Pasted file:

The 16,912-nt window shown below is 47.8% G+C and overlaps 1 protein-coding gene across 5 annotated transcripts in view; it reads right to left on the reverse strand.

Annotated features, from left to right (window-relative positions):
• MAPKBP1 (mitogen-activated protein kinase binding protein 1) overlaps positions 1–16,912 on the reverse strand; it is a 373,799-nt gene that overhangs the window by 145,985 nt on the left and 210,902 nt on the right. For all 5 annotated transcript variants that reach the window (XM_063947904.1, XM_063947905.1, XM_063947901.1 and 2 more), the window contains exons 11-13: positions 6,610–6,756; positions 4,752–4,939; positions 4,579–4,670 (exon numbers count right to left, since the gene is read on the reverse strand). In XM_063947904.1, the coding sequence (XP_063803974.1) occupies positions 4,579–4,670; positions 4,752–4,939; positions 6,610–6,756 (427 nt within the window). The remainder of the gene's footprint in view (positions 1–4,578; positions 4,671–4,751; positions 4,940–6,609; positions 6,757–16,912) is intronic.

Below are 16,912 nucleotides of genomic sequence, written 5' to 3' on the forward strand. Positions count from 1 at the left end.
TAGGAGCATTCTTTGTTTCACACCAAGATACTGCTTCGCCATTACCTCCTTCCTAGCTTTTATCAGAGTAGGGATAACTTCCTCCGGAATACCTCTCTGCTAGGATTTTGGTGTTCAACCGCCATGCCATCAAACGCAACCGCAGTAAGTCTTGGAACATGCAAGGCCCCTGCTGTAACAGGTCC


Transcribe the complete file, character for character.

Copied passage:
The 16,912-nt window shown below is 47.8% G+C and overlaps 1 protein-coding gene across 5 annotated transcripts in view; it reads right to left on the reverse strand.

Annotated features, from left to right (window-relative positions):
• MAPKBP1 (mitogen-activated protein kinase binding protein 1) overlaps positions 1–16,912 on the reverse strand; it is a 373,799-nt gene that overhangs the window by 145,985 nt on the left and 210,902 nt on the right. For all 5 annotated transcript variants that reach the window (XM_063947904.1, XM_063947905.1, XM_063947901.1 and 2 more), the window contains exons 11-13: positions 6,610–6,756; positions 4,752–4,939; positions 4,579–4,670 (exon numbers count right to left, since the gene is read on the reverse strand). In XM_063947904.1, the coding sequence (XP_063803974.1) occupies positions 4,579–4,670; positions 4,752–4,939; positions 6,610–6,756 (427 nt within the window). The remainder of the gene's footprint in view (positions 1–4,578; positions 4,671–4,751; positions 4,940–6,609; positions 6,757–16,912) is intronic.

Below are 16,912 nucleotides of genomic sequence, written 5' to 3' on the forward strand. Positions count from 1 at the left end.
TAGGAGCATTCTTTGTTTCACACCAAGATACTGCTTCGCCATTACCTCCTTCCTAGCTTTTATCAGAGTAGGGATAACTTCCTCCGGAATACCTCTCTGCTAGGATTTTGGTGTTCAACCGCCATGCCATCAAACGCAACCGCAGTAAGTCTTGGAACATGCAAGGCCCCTGCTGTAACAGGTCC